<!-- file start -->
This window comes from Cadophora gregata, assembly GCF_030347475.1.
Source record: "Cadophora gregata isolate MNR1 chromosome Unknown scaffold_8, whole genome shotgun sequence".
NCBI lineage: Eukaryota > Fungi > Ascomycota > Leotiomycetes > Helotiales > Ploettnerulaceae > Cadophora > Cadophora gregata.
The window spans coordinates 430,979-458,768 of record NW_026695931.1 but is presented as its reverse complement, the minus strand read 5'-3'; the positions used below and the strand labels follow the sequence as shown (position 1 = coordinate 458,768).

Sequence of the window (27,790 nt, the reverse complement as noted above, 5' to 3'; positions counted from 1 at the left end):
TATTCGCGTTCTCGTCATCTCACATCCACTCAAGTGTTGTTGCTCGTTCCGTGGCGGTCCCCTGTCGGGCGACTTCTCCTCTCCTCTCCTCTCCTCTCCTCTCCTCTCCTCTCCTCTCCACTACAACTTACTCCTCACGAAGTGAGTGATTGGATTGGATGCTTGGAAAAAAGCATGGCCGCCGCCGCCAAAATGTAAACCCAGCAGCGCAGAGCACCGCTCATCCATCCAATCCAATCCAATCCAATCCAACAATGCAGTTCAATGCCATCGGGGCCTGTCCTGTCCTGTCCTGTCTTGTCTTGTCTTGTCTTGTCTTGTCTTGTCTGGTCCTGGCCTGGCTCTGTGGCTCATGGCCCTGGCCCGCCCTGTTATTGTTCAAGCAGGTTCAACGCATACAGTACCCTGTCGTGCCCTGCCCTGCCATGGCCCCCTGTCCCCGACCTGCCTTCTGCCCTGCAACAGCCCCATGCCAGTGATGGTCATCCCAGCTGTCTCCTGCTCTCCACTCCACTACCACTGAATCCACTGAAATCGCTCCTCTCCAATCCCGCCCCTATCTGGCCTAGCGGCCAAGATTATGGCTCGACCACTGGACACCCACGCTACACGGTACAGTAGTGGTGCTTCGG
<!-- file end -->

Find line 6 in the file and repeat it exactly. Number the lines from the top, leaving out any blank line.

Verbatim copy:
TATTCGCGTTCTCGTCATCTCACATCCACTCAAGTGTTGTTGCTCGTTCCGTGGCGGTCCCCTGTCGGGCGACTTCTCCTCTCCTCTCCTCTCCTCTCCTCTCCTCTCCTCTCCTCTCCACTACAACTTACTCCTCACGAAGTGAGTGATTGGATTGGATGCTTGGAAAAAAGCATGGCCGCCGCCGCCAAAATGTAAACCCAGCAGCGCAGAGCACCGCTCATCCATCCAATCCAATCCAATCCAATCCAACAATGCAGTTCAATGCCATCGGGGCCTGTCCTGTCCTGTCCTGTCTTGTCTTGTCTTGTCTTGTCTTGTCTTGTCTGGTCCTGGCCTGGCTCTGTGGCTCATGGCCCTGGCCCGCCCTGTTATTGTTCAAGCAGGTTCAACGCATACAGTACCCTGTCGTGCCCTGCCCTGCCATGGCCCCCTGTCCCCGACCTGCCTTCTGCCCTGCAACAGCCCCATGCCAGTGATGGTCATCCCAGCTGTCTCCTGCTCTCCACTCCACTACCACTGAATCCACTGAAATCGCTCCTCTCCAATCCCGCCCCTATCTGGCCTAGCGGCCAAGATTATGGCTCGACCACTGGACACCCACGCTACACGGTACAGTAGTGGTGCTTCGG